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Pianos Become The Teeth from the balcony @ Neumos

For those who are familiar with frontman Kyle Durfey’s lyrics, you know they are very sad and tend to center around the loss of his father in 2010.  Like many lyricists, Durfey’s lyrics are dark and contemplative.  But unlike some, Durfey is surrounded by an exceptional band that is able to add deep dimension to his words.  The coupling of his lyrics with the desolate tones of his band’s music is nearly heartbreaking.  To me, it’s the cohesion of these two elements that make my eyes well up with tears and send chills down my arms.  I’m sure we all experience these phenomenons in our own way, but experiencing Pianos Become The Teeth live was the pinnacle of emotional overflow for me.

The kid three rows back, belting Durfey’s lyrics will forever be seared into my musical memories.  It was a profoundly powerful moment for me.  It left me wondering how this out of place kid related to Durfey’s lyrics.  What was it that moved him by this band.  Being witness to the connection between the writer and the listener added a totally new experience for me.  Usually you only get to see the back of everyone’s head at a show, but my balcony vantage point let me see things in a new light.  It was truly an honor for me to be in the same place at the same time with five guys in a band, the kid in the third row, a few friends, and a room full of strangers.

C.J. Blessum

 

 

Album Review: SLVDR/MOMA SPLIT 7″

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The strength of a musical community runs only as deep as the dedication people have to support the music contained within it.  And no, I’m not talking about how many people go to your local show or how many likes you have on Facebook, I’m talking about the group of musicians and creative individuals who define your music scene.  The interconnectivity between bands and healthy competition that results in pushing each other’s limits is what makes a music scene great.  I think we all understand that something happened to live music when the internet killed the same video star that killed the radio star.  A lot of things have changed and perhaps made it harder to build a thriving local music scene in this day in age.  It’s really easy to complain about this and yearn for the “good old days”, but I think we also all realize that while technology may be removing some physical human interaction, the benefits or digital human interactions can lead to some great musical coalescence.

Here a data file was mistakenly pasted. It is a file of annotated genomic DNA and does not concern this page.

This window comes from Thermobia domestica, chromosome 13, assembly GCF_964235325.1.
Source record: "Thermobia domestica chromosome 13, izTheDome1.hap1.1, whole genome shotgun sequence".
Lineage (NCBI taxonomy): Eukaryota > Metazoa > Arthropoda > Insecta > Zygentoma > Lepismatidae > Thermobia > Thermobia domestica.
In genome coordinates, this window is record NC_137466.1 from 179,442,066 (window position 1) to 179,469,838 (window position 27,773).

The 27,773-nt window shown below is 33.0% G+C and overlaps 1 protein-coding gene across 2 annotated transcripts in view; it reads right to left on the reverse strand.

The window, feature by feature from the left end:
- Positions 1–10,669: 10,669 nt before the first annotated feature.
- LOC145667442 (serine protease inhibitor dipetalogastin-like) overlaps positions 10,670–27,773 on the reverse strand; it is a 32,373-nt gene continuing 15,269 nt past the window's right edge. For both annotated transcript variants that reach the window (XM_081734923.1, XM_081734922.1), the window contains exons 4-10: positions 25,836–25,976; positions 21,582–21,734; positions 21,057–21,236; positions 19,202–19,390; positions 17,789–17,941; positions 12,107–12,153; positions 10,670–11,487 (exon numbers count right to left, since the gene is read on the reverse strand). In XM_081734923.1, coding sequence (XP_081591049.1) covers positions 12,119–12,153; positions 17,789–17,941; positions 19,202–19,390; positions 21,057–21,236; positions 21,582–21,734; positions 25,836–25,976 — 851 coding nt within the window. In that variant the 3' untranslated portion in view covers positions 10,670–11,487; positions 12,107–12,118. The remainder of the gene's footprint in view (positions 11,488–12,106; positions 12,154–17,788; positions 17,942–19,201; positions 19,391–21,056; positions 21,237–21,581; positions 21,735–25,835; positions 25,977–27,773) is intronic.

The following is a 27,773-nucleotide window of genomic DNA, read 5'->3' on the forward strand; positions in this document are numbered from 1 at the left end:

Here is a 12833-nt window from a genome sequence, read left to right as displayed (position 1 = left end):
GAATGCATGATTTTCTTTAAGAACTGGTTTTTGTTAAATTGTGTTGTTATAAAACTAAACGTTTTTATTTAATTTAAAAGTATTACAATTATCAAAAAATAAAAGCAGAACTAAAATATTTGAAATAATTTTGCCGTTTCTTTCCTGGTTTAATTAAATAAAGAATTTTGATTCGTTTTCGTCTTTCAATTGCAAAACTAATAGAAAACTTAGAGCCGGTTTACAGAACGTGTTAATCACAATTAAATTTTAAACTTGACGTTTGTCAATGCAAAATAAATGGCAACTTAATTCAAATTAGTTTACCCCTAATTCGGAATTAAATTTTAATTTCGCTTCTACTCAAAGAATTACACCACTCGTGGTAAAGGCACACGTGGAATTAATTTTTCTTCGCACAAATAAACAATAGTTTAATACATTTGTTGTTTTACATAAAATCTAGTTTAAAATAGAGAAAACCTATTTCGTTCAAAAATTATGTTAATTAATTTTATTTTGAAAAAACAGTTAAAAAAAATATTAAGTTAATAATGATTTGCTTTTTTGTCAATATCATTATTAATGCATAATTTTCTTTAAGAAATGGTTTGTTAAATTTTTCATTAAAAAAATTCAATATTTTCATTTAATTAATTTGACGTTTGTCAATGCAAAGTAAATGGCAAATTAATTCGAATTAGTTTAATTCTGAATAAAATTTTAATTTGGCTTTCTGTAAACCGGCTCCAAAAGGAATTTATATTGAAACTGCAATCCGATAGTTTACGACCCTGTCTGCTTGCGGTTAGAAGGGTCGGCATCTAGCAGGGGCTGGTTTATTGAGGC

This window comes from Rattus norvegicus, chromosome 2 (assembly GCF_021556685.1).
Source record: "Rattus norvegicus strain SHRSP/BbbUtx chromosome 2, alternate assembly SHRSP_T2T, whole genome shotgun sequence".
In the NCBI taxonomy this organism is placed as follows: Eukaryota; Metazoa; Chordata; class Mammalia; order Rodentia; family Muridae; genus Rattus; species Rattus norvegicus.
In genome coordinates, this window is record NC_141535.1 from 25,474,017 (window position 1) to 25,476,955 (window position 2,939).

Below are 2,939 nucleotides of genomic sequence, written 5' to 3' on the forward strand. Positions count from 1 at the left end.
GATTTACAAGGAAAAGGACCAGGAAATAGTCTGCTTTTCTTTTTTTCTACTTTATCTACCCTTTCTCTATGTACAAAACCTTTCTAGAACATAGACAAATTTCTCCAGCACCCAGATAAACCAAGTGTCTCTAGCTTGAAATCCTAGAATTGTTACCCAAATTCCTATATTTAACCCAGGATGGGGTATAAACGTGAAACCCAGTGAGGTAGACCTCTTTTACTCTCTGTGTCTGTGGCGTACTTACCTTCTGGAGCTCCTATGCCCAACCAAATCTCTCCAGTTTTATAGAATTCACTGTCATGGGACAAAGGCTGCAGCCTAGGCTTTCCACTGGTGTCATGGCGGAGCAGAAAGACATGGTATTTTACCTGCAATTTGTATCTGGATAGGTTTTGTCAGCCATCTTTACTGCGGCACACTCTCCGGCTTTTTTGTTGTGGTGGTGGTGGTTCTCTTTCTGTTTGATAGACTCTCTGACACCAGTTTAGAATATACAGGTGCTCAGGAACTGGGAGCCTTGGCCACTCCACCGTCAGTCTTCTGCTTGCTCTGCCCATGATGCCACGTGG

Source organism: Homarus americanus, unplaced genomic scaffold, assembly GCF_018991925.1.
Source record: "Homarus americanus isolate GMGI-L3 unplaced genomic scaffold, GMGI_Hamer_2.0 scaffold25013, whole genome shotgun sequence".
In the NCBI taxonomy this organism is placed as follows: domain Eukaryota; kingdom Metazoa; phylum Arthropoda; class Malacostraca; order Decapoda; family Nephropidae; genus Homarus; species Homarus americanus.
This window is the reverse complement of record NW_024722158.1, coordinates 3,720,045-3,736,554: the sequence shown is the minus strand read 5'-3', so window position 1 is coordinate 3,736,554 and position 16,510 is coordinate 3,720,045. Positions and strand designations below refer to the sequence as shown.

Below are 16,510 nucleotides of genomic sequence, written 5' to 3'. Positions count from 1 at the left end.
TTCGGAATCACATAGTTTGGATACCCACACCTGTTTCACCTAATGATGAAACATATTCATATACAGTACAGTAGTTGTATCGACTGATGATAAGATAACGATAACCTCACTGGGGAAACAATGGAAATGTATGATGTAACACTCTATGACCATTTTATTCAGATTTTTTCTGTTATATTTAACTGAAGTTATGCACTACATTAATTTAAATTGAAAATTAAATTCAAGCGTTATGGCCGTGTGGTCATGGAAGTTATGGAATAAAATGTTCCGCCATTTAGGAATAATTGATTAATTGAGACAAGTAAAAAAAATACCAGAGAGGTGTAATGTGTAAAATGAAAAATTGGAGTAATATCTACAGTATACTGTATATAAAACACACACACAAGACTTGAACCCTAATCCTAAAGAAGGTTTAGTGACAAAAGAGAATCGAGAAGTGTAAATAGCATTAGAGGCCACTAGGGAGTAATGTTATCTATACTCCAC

I’ve always wanted to start a small, independent record label.  And whenever I’ve felt inspired to do so I am quickly yanked back to reality by the consequences.  Small labels are all hard work with little to no monetary pay off.  We’ve all heard of crimes of passion, well, small record labels are definitely labors of passion.  It may even require some level of insanity to start your own small label.  But these labels are the ones who make life easier for those of us interested in finding new, underground music.  And when a few small labels join forces from separate areas of the world to bring bands together from opposite ends of the world, we get a remarkable split featuring Rio de Janeiro’s SLVDR and Japan’s MOMA.  The logistical feat in bringing these bands together is both commendable and a fantastic testament to the importance of connectivity and interaction in the musical world of the lesser known.

Released by Ohio labels Tightwolf Records and Delayed Gratification Records along with Norway’s Kakusan Records, this three song split is definitely worth listening to more than once.  We’ve all heard the old adage that music is the universal language.  If any actual language barrier exists its is quickly demolished by the musical work of SLVDR and MOMA.  Dubbed “post-math” by some, this roughly thirteen minute split moves very quickly.  I’m a fan of instrumental, post-rock music, but I tend to lean more towards the cinematic, drawn out styles as opposed to the quick-moving, math-centered instrumentals.  Because the word “math” is in the genre titled, I just assumed I would have to think too much, but both SLVDR and Moma do an impeccable job of luring you in and letting you lose yourself in the music.